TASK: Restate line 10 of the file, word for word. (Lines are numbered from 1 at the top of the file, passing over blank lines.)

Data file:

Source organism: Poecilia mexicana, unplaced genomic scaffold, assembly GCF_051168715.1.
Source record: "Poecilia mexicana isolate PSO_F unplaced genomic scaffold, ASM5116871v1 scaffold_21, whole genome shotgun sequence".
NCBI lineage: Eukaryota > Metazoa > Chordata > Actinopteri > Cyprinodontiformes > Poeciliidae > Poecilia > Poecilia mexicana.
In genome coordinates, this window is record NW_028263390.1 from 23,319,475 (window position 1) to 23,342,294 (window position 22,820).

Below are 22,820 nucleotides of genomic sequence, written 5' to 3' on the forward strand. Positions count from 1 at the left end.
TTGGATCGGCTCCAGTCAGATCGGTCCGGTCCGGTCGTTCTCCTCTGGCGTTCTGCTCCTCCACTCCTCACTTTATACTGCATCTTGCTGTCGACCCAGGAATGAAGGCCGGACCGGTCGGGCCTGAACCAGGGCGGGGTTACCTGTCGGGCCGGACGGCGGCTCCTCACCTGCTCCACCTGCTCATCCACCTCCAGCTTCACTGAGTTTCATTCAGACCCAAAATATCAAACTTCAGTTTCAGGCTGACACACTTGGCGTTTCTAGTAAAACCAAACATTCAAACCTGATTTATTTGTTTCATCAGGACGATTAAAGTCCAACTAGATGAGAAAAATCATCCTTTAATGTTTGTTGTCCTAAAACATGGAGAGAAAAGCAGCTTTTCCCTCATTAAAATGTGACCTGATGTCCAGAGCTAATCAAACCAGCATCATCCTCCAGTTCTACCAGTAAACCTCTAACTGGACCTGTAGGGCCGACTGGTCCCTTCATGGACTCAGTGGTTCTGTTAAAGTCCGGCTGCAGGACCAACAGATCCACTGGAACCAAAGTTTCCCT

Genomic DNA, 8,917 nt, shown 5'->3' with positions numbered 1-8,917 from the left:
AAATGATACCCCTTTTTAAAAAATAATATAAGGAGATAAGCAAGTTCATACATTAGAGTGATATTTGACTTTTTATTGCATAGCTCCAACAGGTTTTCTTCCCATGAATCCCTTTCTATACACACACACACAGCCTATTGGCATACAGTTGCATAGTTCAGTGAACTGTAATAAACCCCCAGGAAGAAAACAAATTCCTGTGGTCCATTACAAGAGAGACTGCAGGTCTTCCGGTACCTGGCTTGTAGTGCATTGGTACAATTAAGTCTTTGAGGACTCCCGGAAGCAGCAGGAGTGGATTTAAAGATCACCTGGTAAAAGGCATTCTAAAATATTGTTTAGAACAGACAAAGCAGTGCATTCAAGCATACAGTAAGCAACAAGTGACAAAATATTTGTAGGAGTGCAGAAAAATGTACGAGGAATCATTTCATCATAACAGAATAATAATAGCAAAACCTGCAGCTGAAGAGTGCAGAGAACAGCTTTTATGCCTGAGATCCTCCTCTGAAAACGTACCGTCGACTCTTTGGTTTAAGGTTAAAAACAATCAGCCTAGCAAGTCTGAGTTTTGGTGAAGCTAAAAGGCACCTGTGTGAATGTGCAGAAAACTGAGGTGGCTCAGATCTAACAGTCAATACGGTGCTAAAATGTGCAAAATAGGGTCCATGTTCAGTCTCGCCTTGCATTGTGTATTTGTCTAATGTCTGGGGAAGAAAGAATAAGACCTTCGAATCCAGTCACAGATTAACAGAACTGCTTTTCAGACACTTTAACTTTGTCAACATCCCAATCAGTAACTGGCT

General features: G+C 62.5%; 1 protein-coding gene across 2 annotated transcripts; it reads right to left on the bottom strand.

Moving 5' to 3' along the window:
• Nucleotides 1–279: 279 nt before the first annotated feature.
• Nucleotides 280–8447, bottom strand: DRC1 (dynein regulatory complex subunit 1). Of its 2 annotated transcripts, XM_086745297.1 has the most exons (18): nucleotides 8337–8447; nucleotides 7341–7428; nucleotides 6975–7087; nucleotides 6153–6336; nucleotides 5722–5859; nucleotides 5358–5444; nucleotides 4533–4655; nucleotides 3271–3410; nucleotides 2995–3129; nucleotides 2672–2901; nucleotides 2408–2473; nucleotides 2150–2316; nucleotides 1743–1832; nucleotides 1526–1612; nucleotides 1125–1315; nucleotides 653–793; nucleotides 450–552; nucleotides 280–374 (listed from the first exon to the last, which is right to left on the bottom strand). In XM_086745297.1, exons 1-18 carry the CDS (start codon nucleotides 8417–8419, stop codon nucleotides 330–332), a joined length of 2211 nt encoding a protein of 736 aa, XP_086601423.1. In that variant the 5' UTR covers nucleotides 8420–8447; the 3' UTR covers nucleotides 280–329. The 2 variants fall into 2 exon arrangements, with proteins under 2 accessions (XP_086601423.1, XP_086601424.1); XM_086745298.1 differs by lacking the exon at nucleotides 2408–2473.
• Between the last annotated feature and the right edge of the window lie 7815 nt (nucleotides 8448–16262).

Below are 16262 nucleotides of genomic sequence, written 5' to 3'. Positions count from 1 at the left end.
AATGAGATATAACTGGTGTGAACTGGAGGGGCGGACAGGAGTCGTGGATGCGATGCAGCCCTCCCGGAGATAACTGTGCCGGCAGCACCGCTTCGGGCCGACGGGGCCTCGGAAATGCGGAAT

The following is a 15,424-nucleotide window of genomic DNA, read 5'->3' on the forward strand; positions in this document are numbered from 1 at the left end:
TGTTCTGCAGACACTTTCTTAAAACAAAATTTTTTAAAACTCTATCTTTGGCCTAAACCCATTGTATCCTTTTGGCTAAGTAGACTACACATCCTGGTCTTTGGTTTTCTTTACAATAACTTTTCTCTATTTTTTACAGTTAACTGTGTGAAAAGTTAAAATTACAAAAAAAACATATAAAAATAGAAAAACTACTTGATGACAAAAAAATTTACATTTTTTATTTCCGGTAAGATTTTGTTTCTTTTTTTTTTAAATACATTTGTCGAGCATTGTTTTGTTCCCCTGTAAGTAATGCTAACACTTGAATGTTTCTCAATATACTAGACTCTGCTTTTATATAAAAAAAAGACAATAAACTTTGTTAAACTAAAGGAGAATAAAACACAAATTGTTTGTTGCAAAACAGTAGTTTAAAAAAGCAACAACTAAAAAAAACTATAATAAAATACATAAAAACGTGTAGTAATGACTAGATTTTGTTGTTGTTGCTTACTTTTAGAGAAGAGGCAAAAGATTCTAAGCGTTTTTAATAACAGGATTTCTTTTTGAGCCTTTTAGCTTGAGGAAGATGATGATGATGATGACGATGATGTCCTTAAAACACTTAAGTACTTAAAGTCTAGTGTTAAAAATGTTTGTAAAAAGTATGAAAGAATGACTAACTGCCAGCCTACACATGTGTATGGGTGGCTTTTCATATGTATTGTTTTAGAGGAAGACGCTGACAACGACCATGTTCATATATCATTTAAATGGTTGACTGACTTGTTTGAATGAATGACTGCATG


Moving 5' to 3' along the window: